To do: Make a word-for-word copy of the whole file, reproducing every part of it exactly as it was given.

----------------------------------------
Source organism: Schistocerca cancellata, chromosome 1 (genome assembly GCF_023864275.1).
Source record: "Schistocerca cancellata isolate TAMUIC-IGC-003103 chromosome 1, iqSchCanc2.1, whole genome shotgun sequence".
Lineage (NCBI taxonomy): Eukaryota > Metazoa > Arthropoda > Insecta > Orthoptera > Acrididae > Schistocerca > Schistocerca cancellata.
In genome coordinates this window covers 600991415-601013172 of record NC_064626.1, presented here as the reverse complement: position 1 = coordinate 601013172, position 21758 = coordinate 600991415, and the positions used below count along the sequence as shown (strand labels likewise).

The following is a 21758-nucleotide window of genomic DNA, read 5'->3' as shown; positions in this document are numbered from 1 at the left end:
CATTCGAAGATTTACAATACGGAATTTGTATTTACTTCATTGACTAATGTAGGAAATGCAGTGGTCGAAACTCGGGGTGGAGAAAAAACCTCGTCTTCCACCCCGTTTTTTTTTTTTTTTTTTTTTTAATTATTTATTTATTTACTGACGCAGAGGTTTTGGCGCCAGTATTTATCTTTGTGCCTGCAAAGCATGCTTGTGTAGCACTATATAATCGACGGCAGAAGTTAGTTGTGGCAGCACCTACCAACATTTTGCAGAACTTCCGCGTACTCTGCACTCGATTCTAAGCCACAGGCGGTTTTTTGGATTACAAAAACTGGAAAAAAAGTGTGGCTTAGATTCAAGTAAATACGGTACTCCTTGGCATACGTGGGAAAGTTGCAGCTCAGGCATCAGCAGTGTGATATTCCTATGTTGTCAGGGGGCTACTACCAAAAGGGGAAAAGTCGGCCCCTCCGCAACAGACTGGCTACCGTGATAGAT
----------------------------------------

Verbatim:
Source organism: Schistocerca cancellata, chromosome 1 (genome assembly GCF_023864275.1).
Source record: "Schistocerca cancellata isolate TAMUIC-IGC-003103 chromosome 1, iqSchCanc2.1, whole genome shotgun sequence".
Lineage (NCBI taxonomy): Eukaryota > Metazoa > Arthropoda > Insecta > Orthoptera > Acrididae > Schistocerca > Schistocerca cancellata.
In genome coordinates this window covers 600991415-601013172 of record NC_064626.1, presented here as the reverse complement: position 1 = coordinate 601013172, position 21758 = coordinate 600991415, and the positions used below count along the sequence as shown (strand labels likewise).

The following is a 21758-nucleotide window of genomic DNA, read 5'->3' as shown; positions in this document are numbered from 1 at the left end:
CATTCGAAGATTTACAATACGGAATTTGTATTTACTTCATTGACTAATGTAGGAAATGCAGTGGTCGAAACTCGGGGTGGAGAAAAAACCTCGTCTTCCACCCCGTTTTTTTTTTTTTTTTTTTTTTAATTATTTATTTATTTACTGACGCAGAGGTTTTGGCGCCAGTATTTATCTTTGTGCCTGCAAAGCATGCTTGTGTAGCACTATATAATCGACGGCAGAAGTTAGTTGTGGCAGCACCTACCAACATTTTGCAGAACTTCCGCGTACTCTGCACTCGATTCTAAGCCACAGGCGGTTTTTTGGATTACAAAAACTGGAAAAAAAGTGTGGCTTAGATTCAAGTAAATACGGTACTCCTTGGCATACGTGGGAAAGTTGCAGCTCAGGCATCAGCAGTGTGATATTCCTATGTTGTCAGGGGGCTACTACCAAAAGGGGAAAAGTCGGCCCCTCCGCAACAGACTGGCTACCGTGATAGAT